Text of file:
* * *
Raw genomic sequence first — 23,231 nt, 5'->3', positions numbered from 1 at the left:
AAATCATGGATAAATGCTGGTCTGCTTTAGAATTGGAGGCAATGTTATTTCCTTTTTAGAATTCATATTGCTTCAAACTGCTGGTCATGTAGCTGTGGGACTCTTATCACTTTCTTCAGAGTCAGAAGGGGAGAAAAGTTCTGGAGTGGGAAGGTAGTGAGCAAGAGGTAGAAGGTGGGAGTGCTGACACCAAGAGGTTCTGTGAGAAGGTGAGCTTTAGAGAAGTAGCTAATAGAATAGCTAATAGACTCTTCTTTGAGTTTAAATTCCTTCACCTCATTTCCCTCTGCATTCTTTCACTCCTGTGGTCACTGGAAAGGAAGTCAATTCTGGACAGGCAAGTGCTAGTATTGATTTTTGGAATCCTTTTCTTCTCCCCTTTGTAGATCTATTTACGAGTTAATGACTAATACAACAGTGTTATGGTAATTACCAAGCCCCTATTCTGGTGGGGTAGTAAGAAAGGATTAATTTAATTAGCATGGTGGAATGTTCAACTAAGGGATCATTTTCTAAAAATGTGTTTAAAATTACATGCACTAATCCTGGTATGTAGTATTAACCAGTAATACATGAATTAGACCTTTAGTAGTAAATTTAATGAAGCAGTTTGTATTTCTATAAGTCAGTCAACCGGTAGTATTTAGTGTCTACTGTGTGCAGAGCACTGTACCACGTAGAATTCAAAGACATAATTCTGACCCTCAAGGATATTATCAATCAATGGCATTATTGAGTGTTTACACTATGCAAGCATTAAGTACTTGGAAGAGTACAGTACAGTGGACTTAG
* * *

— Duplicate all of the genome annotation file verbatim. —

Raw genomic sequence first — 23,231 nt, 5'->3', positions numbered from 1 at the left:
AAATCATGGATAAATGCTGGTCTGCTTTAGAATTGGAGGCAATGTTATTTCCTTTTTAGAATTCATATTGCTTCAAACTGCTGGTCATGTAGCTGTGGGACTCTTATCACTTTCTTCAGAGTCAGAAGGGGAGAAAAGTTCTGGAGTGGGAAGGTAGTGAGCAAGAGGTAGAAGGTGGGAGTGCTGACACCAAGAGGTTCTGTGAGAAGGTGAGCTTTAGAGAAGTAGCTAATAGAATAGCTAATAGACTCTTCTTTGAGTTTAAATTCCTTCACCTCATTTCCCTCTGCATTCTTTCACTCCTGTGGTCACTGGAAAGGAAGTCAATTCTGGACAGGCAAGTGCTAGTATTGATTTTTGGAATCCTTTTCTTCTCCCCTTTGTAGATCTATTTACGAGTTAATGACTAATACAACAGTGTTATGGTAATTACCAAGCCCCTATTCTGGTGGGGTAGTAAGAAAGGATTAATTTAATTAGCATGGTGGAATGTTCAACTAAGGGATCATTTTCTAAAAATGTGTTTAAAATTACATGCACTAATCCTGGTATGTAGTATTAACCAGTAATACATGAATTAGACCTTTAGTAGTAAATTTAATGAAGCAGTTTGTATTTCTATAAGTCAGTCAACCGGTAGTATTTAGTGTCTACTGTGTGCAGAGCACTGTACCACGTAGAATTCAAAGACATAATTCTGACCCTCAAGGATATTATCAATCAATGGCATTATTGAGTGTTTACACTATGCAAGCATTAAGTACTTGGAAGAGTACAGTACAGTGGACTTAG